Chocolate, wine and tea: Gourmet foods ride the recession into massive growth
While the recession has sent sales of most luxury items into a sharp tailspin, many upscale foods are transforming the downturn in consumer spending into an opportunity to increase market share. For purveyors of mid-market chocolate, tea, and wine, the consumer move from big spending to more connoisseur-based purchases is translating a recession into big business.
Over the past few months, tea producers and retailers have ridden the cheap gourmet trend to record revenues. For example, Palais de Thes, a French tea company, posted a 19 percent jump in revenues last year, and other tea houses have reported comparable growth. Meanwhile, Atlanta-based specialty tea store Teavana plans to grow from its current 110 stores to 500 outlets over the next five years.
Chocolate is another food that seems to be comfortably weathering the recession. While a $50 meal may be off the table, a $5 premium chocolate bar can convey a gourmet pleasure at a much lower price; added to this, it can also carry an endorphin rush whose mood-improving value can't be ignored.
With this in mind, it's hardly surprising that chocolate companies from Hershey's to Callebault have seen their sales soar over the past year. Hershey's (HSY) second-quarter earnings, for example, were up 71 percent from 2008, and overall US chocolate sales in 2009 are expected to increase by two percent over last year. A large part of this can be tied to Hershey's move into premium chocolate with its Cacao Reserve line and its ownership of top chocolate company Scharffen-Berger.
The move toward recession gourmet items has also impacted wine, although the outlook there is a little more complex. In 2008, wine consumption rose for the fifteenth year in a row as Americans downed 294.7 million cases of the stuff. In spite of this, however, wine sales dropped precipitously. The first reason for this apparent contradiction is that many heavy wine drinkers have cut back on expenditures by consuming bottles of wine that they previously stockpiled. As many experts have noted, the dual moves toward eating in and saving money have conspired to empty many a private wine cellar.
More broadly, many wine drinkers are trading down to less expensive bottles. This is borne out by the comparison between domestic and foreign wines: while imports have dropped by 1.8 percent, sales of US wines have increased by 1.9 percent. While domestic wines can be pricey, they tend to cost less than imports.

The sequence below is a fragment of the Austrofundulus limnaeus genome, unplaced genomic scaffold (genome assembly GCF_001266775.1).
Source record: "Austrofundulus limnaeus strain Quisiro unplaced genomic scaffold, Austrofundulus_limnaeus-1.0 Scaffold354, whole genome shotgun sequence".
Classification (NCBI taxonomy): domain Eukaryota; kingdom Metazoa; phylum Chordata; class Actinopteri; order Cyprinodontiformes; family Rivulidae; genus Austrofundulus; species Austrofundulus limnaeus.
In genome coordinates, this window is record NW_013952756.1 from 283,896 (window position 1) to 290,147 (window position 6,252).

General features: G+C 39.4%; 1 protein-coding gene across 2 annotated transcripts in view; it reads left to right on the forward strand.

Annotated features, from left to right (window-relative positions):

Another side of this change is the recent improvements in the wine bottom line. Revolutions in jug and box wine are bringing a level of respectability to a market segment that used to be dominated by Franzia and Carlo Rossi, and decent mass-production wines fill the aisles at Wal-Marts from coast to coast. While not extraordinary, these brands -- like Kendall-Jackson, Yellow Tail, and Ecco Domani have employed consistent quality and low prices to become the best selling wines in America.
The growth in the bargain gourmet market seems to be predicated on a few key elements. The first is price: While it is possible to spend a fortune in each group, one can also find a wide variety of first-rate options for $10 or less. Although a $4 bar of chocolate or a $10 can of tea is not a bargain by any stretch of the imagination, these are also not particularly huge expenditures. What's more, given the level of self-indulgence that they represent, they are actually extremely cost-effective, particularly when used as a substitute for a restaurant meal or a pricey bar drink.
Another key element is that these gourmet treats all require -- or at least encourage -- a certain level of knowledge. In addition to being familiar with certain key brands, consumers of these treats also benefit from knowing about things like grape variety, terroir, proper preparation, curing techniques, cocoa percentage, and so forth. For each of the gourmet items in question, this knowledge heightens the experience, and encourages greater involvement with the food.
In many ways, then, the movement from expensive fine dining to cheap gourmet foods represents a movement from money to knowledge capital. After all, while a $100 plate of truffle-laden mac and cheese is guaranteed to be good (or at least truffle-y), finding a $10 red that perfectly balances a marinated rib eye steak is far harder and more knowledge-intensive.
With that in mind, it's worth noting that these cheap gourmet options only represent the tip of the iceberg on a vast expanse of reasonably-priced foods that are poised to benefit from strapped consumers. Upscale spices like Penzey's, all-natural drink mixers like Stirrings, gourmet sodas like Virgil's, and all-natural ice cream are all doing quite well as cash-strapped consumers seem to be demonstrating that their ability to spend broadly can, perhaps, be translated into an ability to spend wisely.